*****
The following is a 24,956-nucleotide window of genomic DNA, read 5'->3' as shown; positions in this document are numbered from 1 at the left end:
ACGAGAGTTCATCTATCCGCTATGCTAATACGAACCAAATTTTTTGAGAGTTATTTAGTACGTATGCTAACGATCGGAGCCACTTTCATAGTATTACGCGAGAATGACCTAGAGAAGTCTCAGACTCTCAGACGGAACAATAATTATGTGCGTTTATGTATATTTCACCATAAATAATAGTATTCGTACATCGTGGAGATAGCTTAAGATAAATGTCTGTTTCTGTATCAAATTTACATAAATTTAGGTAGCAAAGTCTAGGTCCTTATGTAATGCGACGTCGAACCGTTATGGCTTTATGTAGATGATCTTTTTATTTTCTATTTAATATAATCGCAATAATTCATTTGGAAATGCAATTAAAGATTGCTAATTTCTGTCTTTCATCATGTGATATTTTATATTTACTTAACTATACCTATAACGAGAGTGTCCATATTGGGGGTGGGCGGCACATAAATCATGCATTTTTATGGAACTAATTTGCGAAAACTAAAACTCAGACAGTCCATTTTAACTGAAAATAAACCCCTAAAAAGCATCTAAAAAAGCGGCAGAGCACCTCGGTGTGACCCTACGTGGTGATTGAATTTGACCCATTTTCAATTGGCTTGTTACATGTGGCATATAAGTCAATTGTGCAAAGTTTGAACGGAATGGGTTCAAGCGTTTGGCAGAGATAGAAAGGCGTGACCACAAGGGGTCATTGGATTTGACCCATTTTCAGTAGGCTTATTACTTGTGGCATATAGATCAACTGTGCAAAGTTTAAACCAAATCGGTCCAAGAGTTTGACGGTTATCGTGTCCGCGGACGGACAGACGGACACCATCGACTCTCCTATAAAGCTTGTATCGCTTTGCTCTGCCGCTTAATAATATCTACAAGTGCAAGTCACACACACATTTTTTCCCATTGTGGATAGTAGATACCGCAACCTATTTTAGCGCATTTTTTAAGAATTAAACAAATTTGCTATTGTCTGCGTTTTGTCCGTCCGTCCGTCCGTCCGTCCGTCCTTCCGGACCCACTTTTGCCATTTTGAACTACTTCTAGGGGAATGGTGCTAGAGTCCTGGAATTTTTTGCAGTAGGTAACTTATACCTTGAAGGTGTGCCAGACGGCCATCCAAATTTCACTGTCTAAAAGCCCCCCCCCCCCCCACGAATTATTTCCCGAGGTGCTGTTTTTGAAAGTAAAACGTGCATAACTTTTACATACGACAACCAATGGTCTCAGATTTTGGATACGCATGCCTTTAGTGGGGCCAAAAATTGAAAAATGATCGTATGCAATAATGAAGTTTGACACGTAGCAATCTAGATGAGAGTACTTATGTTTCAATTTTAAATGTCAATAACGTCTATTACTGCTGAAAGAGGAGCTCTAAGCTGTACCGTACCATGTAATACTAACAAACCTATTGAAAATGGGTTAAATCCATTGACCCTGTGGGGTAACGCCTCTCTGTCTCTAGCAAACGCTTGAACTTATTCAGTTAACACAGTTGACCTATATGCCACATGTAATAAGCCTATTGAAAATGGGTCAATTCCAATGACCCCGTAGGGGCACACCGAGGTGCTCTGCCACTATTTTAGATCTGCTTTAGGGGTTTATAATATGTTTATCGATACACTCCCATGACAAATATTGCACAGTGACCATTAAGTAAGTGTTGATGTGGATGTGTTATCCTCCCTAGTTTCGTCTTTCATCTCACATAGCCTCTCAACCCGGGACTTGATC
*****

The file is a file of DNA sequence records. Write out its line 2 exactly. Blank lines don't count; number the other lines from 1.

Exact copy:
ACGAGAGTTCATCTATCCGCTATGCTAATACGAACCAAATTTTTTGAGAGTTATTTAGTACGTATGCTAACGATCGGAGCCACTTTCATAGTATTACGCGAGAATGACCTAGAGAAGTCTCAGACTCTCAGACGGAACAATAATTATGTGCGTTTATGTATATTTCACCATAAATAATAGTATTCGTACATCGTGGAGATAGCTTAAGATAAATGTCTGTTTCTGTATCAAATTTACATAAATTTAGGTAGCAAAGTCTAGGTCCTTATGTAATGCGACGTCGAACCGTTATGGCTTTATGTAGATGATCTTTTTATTTTCTATTTAATATAATCGCAATAATTCATTTGGAAATGCAATTAAAGATTGCTAATTTCTGTCTTTCATCATGTGATATTTTATATTTACTTAACTATACCTATAACGAGAGTGTCCATATTGGGGGTGGGCGGCACATAAATCATGCATTTTTATGGAACTAATTTGCGAAAACTAAAACTCAGACAGTCCATTTTAACTGAAAATAAACCCCTAAAAAGCATCTAAAAAAGCGGCAGAGCACCTCGGTGTGACCCTACGTGGTGATTGAATTTGACCCATTTTCAATTGGCTTGTTACATGTGGCATATAAGTCAATTGTGCAAAGTTTGAACGGAATGGGTTCAAGCGTTTGGCAGAGATAGAAAGGCGTGACCACAAGGGGTCATTGGATTTGACCCATTTTCAGTAGGCTTATTACTTGTGGCATATAGATCAACTGTGCAAAGTTTAAACCAAATCGGTCCAAGAGTTTGACGGTTATCGTGTCCGCGGACGGACAGACGGACACCATCGACTCTCCTATAAAGCTTGTATCGCTTTGCTCTGCCGCTTAATAATATCTACAAGTGCAAGTCACACACACATTTTTTCCCATTGTGGATAGTAGATACCGCAACCTATTTTAGCGCATTTTTTAAGAATTAAACAAATTTGCTATTGTCTGCGTTTTGTCCGTCCGTCCGTCCGTCCGTCCGTCCTTCCGGACCCACTTTTGCCATTTTGAACTACTTCTAGGGGAATGGTGCTAGAGTCCTGGAATTTTTTGCAGTAGGTAACTTATACCTTGAAGGTGTGCCAGACGGCCATCCAAATTTCACTGTCTAAAAGCCCCCCCCCCCCCCACGAATTATTTCCCGAGGTGCTGTTTTTGAAAGTAAAACGTGCATAACTTTTACATACGACAACCAATGGTCTCAGATTTTGGATACGCATGCCTTTAGTGGGGCCAAAAATTGAAAAATGATCGTATGCAATAATGAAGTTTGACACGTAGCAATCTAGATGAGAGTACTTATGTTTCAATTTTAAATGTCAATAACGTCTATTACTGCTGAAAGAGGAGCTCTAAGCTGTACCGTACCATGTAATACTAACAAACCTATTGAAAATGGGTTAAATCCATTGACCCTGTGGGGTAACGCCTCTCTGTCTCTAGCAAACGCTTGAACTTATTCAGTTAACACAGTTGACCTATATGCCACATGTAATAAGCCTATTGAAAATGGGTCAATTCCAATGACCCCGTAGGGGCACACCGAGGTGCTCTGCCACTATTTTAGATCTGCTTTAGGGGTTTATAATATGTTTATCGATACACTCCCATGACAAATATTGCACAGTGACCATTAAGTAAGTGTTGATGTGGATGTGTTATCCTCCCTAGTTTCGTCTTTCATCTCACATAGCCTCTCAACCCGGGACTTGATC